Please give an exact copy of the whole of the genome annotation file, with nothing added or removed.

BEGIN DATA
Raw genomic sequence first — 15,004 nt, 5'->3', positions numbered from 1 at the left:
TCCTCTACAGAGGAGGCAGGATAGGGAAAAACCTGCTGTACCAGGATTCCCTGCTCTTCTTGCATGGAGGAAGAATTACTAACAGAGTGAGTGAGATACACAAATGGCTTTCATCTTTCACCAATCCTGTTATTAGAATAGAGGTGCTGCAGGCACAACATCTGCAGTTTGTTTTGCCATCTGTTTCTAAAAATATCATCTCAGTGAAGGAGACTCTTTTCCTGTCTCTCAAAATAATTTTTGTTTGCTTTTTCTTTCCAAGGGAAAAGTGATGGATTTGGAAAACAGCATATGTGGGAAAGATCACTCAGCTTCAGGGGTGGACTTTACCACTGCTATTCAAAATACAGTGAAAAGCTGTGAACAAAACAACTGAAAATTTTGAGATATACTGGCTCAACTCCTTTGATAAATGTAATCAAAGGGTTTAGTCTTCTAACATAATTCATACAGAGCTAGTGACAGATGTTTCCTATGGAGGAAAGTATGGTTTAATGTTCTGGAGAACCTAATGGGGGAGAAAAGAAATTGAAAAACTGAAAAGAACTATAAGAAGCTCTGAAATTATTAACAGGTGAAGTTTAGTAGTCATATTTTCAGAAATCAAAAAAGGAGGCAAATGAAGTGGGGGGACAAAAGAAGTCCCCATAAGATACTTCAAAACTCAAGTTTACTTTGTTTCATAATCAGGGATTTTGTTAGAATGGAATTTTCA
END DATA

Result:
Raw genomic sequence first — 15,004 nt, 5'->3', positions numbered from 1 at the left:
TCCTCTACAGAGGAGGCAGGATAGGGAAAAACCTGCTGTACCAGGATTCCCTGCTCTTCTTGCATGGAGGAAGAATTACTAACAGAGTGAGTGAGATACACAAATGGCTTTCATCTTTCACCAATCCTGTTATTAGAATAGAGGTGCTGCAGGCACAACATCTGCAGTTTGTTTTGCCATCTGTTTCTAAAAATATCATCTCAGTGAAGGAGACTCTTTTCCTGTCTCTCAAAATAATTTTTGTTTGCTTTTTCTTTCCAAGGGAAAAGTGATGGATTTGGAAAACAGCATATGTGGGAAAGATCACTCAGCTTCAGGGGTGGACTTTACCACTGCTATTCAAAATACAGTGAAAAGCTGTGAACAAAACAACTGAAAATTTTGAGATATACTGGCTCAACTCCTTTGATAAATGTAATCAAAGGGTTTAGTCTTCTAACATAATTCATACAGAGCTAGTGACAGATGTTTCCTATGGAGGAAAGTATGGTTTAATGTTCTGGAGAACCTAATGGGGGAGAAAAGAAATTGAAAAACTGAAAAGAACTATAAGAAGCTCTGAAATTATTAACAGGTGAAGTTTAGTAGTCATATTTTCAGAAATCAAAAAAGGAGGCAAATGAAGTGGGGGGACAAAAGAAGTCCCCATAAGATACTTCAAAACTCAAGTTTACTTTGTTTCATAATCAGGGATTTTGTTAGAATGGAATTTTCA